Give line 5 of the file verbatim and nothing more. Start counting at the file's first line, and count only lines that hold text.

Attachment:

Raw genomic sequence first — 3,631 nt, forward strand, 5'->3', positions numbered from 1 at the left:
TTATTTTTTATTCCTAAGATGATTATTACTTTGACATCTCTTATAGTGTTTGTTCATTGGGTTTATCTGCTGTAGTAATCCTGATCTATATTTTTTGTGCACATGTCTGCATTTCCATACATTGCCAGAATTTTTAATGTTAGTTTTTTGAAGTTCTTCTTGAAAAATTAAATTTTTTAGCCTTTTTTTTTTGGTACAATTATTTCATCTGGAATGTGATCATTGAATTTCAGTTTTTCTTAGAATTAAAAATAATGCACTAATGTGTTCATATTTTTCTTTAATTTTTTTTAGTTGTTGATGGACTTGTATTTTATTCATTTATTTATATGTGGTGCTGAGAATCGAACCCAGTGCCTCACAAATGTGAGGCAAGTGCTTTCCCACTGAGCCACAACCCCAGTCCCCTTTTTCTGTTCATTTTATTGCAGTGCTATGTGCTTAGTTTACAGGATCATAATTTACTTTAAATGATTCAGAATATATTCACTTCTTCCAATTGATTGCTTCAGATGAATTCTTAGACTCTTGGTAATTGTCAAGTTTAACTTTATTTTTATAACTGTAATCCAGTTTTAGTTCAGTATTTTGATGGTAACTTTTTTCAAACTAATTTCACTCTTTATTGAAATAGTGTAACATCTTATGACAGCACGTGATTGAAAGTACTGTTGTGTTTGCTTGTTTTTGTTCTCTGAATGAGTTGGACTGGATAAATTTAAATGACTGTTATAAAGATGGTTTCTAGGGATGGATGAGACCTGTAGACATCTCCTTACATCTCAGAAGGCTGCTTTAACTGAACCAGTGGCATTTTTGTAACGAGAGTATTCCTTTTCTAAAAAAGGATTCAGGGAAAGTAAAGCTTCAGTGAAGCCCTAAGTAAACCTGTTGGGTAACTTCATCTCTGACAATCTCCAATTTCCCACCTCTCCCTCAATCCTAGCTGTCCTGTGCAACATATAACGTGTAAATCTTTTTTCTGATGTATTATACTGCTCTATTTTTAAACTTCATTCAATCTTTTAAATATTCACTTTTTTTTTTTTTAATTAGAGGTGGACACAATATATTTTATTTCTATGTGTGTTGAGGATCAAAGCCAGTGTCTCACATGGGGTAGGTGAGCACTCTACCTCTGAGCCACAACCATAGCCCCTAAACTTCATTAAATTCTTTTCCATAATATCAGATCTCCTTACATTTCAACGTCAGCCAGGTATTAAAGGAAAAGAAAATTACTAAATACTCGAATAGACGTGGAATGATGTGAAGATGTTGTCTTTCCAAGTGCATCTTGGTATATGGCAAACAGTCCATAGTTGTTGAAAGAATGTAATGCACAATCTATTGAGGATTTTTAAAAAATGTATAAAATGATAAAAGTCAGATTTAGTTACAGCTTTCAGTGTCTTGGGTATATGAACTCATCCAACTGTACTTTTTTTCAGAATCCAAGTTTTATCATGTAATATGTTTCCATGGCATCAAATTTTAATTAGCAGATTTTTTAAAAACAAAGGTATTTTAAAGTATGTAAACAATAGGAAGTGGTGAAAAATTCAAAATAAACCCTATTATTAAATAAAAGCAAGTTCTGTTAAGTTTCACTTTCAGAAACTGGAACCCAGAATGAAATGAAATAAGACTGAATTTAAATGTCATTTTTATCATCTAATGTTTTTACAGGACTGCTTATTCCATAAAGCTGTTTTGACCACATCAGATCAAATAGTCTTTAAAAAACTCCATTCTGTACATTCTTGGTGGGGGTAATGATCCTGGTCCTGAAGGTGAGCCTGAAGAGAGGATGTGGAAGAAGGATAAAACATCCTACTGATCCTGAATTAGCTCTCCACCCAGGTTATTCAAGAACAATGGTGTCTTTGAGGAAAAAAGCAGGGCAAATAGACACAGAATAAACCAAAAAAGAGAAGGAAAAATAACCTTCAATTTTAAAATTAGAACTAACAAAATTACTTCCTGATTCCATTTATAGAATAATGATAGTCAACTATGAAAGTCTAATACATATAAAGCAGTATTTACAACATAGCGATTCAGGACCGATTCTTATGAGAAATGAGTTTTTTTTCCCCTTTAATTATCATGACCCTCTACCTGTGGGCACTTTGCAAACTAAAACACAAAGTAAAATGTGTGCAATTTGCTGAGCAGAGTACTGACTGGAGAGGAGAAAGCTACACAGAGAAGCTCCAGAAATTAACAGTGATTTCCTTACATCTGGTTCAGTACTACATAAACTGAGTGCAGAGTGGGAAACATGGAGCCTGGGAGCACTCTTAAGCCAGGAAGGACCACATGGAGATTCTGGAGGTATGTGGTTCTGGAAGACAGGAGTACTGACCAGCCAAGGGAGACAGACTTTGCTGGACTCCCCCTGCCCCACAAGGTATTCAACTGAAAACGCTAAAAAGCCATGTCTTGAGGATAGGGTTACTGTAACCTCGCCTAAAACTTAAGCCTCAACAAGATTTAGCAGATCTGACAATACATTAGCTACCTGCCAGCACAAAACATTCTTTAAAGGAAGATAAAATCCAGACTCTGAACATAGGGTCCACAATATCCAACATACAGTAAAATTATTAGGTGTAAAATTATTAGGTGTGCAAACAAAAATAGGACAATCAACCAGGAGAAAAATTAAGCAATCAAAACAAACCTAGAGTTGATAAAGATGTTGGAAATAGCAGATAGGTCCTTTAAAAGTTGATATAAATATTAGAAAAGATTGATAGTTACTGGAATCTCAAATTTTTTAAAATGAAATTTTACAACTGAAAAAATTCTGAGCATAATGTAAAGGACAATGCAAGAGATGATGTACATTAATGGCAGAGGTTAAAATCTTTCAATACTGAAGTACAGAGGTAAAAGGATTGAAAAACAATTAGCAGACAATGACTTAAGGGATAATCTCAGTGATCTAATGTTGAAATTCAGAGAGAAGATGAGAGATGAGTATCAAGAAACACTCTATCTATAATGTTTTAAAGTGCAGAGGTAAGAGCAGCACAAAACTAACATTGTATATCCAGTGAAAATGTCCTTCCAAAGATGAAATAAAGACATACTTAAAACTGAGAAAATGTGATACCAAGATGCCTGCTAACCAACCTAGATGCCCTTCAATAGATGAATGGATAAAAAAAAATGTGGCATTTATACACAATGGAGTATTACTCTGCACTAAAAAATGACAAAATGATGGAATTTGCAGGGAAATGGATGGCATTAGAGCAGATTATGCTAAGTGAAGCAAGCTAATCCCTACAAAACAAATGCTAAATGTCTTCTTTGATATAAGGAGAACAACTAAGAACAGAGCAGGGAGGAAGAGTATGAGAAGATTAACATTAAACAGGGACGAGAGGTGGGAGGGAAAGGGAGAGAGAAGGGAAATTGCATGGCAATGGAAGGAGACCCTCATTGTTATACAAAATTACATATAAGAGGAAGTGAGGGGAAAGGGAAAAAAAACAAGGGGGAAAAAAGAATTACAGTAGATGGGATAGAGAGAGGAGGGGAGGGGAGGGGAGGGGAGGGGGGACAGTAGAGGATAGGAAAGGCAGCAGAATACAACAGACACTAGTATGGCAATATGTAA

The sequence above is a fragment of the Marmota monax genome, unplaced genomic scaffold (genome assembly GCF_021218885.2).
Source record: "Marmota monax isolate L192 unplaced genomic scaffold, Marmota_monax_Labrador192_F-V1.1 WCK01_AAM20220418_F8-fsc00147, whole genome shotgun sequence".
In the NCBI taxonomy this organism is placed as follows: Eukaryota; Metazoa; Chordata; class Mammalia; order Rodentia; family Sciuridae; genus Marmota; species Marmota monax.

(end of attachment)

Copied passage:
In the NCBI taxonomy this organism is placed as follows: Eukaryota; Metazoa; Chordata; class Mammalia; order Rodentia; family Sciuridae; genus Marmota; species Marmota monax.